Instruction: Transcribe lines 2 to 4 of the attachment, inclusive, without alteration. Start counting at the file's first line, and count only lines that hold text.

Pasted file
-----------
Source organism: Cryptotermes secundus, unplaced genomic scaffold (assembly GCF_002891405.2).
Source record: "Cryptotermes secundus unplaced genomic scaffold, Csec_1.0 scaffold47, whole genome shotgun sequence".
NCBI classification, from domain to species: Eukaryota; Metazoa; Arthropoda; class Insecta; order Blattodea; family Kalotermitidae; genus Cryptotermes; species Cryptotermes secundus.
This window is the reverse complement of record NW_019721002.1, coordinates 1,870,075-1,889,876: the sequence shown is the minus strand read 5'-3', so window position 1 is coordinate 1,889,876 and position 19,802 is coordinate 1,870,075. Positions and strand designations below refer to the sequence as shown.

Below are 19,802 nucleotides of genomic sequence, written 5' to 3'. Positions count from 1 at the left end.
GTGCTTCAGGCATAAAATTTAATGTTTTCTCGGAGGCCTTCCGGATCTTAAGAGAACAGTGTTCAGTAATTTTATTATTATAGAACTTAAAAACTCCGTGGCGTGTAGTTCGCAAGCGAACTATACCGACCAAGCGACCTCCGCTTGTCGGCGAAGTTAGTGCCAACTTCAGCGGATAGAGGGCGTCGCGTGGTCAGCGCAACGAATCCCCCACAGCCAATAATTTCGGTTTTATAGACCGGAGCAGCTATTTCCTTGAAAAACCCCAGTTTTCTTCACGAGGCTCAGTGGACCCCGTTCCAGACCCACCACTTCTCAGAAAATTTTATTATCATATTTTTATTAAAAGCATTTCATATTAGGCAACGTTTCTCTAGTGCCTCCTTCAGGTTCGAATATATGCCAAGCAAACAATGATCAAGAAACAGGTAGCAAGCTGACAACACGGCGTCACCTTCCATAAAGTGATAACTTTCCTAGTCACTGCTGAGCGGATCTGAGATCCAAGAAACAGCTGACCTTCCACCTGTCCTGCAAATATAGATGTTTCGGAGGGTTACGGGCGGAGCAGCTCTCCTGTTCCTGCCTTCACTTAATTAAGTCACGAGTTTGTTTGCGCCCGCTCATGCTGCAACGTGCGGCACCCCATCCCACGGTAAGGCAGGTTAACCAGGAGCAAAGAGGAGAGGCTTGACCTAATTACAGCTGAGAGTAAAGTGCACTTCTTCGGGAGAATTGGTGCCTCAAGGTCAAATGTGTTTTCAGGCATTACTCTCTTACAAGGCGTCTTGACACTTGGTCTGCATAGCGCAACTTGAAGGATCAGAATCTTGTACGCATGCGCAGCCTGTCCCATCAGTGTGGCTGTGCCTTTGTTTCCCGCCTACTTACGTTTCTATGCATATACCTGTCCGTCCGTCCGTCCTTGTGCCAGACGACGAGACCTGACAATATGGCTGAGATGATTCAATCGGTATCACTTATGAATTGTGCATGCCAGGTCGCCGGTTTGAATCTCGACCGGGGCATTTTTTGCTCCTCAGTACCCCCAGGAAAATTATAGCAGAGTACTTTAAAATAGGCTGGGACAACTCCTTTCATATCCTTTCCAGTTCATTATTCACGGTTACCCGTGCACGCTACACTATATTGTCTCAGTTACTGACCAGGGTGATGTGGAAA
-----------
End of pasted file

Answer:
Source record: "Cryptotermes secundus unplaced genomic scaffold, Csec_1.0 scaffold47, whole genome shotgun sequence".
NCBI classification, from domain to species: Eukaryota; Metazoa; Arthropoda; class Insecta; order Blattodea; family Kalotermitidae; genus Cryptotermes; species Cryptotermes secundus.
This window is the reverse complement of record NW_019721002.1, coordinates 1,870,075-1,889,876: the sequence shown is the minus strand read 5'-3', so window position 1 is coordinate 1,889,876 and position 19,802 is coordinate 1,870,075. Positions and strand designations below refer to the sequence as shown.